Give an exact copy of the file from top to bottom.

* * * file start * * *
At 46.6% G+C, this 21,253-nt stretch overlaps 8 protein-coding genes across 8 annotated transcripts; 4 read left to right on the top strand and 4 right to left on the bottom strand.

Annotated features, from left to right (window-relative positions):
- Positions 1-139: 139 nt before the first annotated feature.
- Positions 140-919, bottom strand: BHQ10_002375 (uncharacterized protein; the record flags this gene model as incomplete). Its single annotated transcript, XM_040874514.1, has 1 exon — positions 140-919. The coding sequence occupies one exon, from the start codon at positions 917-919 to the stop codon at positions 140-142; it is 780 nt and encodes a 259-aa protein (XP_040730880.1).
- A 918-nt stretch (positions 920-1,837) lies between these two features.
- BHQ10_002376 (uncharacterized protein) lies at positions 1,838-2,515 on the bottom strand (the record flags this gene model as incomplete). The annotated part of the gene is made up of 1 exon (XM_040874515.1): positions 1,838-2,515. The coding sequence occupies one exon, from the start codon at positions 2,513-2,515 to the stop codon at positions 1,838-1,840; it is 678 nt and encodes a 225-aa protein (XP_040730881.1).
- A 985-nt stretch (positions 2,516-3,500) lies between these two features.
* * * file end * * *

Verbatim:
At 46.6% G+C, this 21,253-nt stretch overlaps 8 protein-coding genes across 8 annotated transcripts; 4 read left to right on the top strand and 4 right to left on the bottom strand.

Annotated features, from left to right (window-relative positions):
- Positions 1-139: 139 nt before the first annotated feature.
- Positions 140-919, bottom strand: BHQ10_002375 (uncharacterized protein; the record flags this gene model as incomplete). Its single annotated transcript, XM_040874514.1, has 1 exon — positions 140-919. The coding sequence occupies one exon, from the start codon at positions 917-919 to the stop codon at positions 140-142; it is 780 nt and encodes a 259-aa protein (XP_040730880.1).
- A 918-nt stretch (positions 920-1,837) lies between these two features.
- BHQ10_002376 (uncharacterized protein) lies at positions 1,838-2,515 on the bottom strand (the record flags this gene model as incomplete). The annotated part of the gene is made up of 1 exon (XM_040874515.1): positions 1,838-2,515. The coding sequence occupies one exon, from the start codon at positions 2,513-2,515 to the stop codon at positions 1,838-1,840; it is 678 nt and encodes a 225-aa protein (XP_040730881.1).
- A 985-nt stretch (positions 2,516-3,500) lies between these two features.